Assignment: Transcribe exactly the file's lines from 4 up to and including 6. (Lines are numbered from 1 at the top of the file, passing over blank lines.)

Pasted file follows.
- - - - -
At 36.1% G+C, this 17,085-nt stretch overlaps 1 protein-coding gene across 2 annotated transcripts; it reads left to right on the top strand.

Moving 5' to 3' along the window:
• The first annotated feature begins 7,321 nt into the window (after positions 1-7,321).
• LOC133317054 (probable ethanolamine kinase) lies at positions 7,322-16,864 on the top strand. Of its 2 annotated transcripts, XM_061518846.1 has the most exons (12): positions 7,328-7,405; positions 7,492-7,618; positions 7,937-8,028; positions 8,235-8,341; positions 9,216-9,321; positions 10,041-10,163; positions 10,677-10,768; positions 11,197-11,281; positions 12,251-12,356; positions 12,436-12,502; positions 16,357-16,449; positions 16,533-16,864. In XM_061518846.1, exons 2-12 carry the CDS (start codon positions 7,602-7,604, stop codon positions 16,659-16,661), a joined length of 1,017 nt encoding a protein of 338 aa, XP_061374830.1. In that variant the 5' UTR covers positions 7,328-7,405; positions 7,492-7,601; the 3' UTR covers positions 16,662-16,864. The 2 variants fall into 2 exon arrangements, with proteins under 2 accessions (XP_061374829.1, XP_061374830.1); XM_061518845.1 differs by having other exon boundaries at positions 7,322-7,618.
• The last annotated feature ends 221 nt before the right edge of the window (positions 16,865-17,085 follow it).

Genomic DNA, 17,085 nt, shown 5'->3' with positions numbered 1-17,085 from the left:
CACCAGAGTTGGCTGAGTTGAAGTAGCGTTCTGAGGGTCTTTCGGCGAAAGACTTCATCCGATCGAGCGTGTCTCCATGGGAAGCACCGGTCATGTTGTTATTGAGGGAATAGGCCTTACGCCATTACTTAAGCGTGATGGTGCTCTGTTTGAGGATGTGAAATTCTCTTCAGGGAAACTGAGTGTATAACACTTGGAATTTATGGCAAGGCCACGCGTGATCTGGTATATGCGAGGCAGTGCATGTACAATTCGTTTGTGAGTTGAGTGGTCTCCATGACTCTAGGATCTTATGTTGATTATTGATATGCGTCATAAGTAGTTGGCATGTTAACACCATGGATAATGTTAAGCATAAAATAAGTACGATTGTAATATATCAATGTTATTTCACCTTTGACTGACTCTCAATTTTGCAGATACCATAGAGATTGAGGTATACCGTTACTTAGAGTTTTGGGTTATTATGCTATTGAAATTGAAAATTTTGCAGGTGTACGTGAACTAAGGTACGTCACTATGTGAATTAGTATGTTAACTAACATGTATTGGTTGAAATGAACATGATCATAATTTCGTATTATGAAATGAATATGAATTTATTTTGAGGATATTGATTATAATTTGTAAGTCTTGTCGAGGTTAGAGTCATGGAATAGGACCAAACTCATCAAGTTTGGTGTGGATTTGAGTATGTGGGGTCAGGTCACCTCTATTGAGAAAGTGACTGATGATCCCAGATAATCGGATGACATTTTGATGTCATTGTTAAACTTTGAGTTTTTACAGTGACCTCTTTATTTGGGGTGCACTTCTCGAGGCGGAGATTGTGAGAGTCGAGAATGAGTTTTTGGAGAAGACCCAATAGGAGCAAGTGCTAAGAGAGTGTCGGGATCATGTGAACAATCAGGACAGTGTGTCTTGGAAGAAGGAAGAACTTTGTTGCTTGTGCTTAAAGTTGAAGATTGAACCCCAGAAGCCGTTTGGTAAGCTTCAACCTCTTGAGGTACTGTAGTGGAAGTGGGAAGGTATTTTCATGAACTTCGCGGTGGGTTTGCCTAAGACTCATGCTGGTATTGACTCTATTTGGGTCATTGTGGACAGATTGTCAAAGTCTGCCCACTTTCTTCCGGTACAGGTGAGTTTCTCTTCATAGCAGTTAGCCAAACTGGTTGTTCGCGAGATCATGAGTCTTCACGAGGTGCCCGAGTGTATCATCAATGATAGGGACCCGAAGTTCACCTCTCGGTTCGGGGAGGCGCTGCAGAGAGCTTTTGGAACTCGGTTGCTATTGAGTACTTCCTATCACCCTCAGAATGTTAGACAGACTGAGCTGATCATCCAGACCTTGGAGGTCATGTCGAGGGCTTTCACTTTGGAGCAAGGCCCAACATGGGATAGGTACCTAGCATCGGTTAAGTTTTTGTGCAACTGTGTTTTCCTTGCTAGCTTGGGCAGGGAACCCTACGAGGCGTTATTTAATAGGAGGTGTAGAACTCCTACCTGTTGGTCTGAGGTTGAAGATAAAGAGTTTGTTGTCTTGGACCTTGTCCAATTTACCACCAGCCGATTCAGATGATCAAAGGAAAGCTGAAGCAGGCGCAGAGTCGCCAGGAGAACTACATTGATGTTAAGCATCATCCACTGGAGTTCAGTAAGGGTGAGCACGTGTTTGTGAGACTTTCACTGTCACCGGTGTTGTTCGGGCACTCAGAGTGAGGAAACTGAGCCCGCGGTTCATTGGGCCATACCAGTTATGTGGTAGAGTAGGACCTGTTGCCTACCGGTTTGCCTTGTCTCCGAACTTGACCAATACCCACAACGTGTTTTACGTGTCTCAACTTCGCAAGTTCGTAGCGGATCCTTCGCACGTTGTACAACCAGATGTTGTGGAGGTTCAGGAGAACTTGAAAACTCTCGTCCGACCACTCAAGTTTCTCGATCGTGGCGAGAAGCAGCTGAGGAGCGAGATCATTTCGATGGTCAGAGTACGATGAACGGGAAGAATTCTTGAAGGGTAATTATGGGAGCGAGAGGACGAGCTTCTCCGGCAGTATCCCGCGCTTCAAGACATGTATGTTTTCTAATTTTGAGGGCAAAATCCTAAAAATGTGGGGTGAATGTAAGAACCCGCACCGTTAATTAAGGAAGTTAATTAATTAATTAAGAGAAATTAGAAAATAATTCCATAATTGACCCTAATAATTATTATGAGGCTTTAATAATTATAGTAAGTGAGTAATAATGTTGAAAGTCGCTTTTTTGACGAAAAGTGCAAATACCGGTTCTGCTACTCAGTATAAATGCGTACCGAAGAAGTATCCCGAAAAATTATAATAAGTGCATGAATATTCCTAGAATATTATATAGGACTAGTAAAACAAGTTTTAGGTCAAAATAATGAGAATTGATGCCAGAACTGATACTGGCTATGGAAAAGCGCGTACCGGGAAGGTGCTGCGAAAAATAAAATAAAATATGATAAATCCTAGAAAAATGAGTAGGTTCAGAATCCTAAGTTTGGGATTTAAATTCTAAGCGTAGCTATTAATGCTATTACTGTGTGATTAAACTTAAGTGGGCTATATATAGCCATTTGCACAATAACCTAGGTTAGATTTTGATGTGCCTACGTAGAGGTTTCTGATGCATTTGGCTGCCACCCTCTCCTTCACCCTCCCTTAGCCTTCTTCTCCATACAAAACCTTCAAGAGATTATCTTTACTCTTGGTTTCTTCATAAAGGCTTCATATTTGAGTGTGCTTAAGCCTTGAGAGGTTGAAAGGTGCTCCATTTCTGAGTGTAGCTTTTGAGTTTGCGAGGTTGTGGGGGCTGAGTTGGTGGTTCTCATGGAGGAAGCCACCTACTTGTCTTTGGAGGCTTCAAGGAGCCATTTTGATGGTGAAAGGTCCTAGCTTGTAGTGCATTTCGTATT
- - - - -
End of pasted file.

• LOC133317054 (probable ethanolamine kinase) lies at positions 7,322-16,864 on the top strand. Of its 2 annotated transcripts, XM_061518846.1 has the most exons (12): positions 7,328-7,405; positions 7,492-7,618; positions 7,937-8,028; positions 8,235-8,341; positions 9,216-9,321; positions 10,041-10,163; positions 10,677-10,768; positions 11,197-11,281; positions 12,251-12,356; positions 12,436-12,502; positions 16,357-16,449; positions 16,533-16,864. In XM_061518846.1, exons 2-12 carry the CDS (start codon positions 7,602-7,604, stop codon positions 16,659-16,661), a joined length of 1,017 nt encoding a protein of 338 aa, XP_061374830.1. In that variant the 5' UTR covers positions 7,328-7,405; positions 7,492-7,601; the 3' UTR covers positions 16,662-16,864. The 2 variants fall into 2 exon arrangements, with proteins under 2 accessions (XP_061374829.1, XP_061374830.1); XM_061518845.1 differs by having other exon boundaries at positions 7,322-7,618.
• The last annotated feature ends 221 nt before the right edge of the window (positions 16,865-17,085 follow it).

Genomic DNA, 17,085 nt, shown 5'->3' with positions numbered 1-17,085 from the left: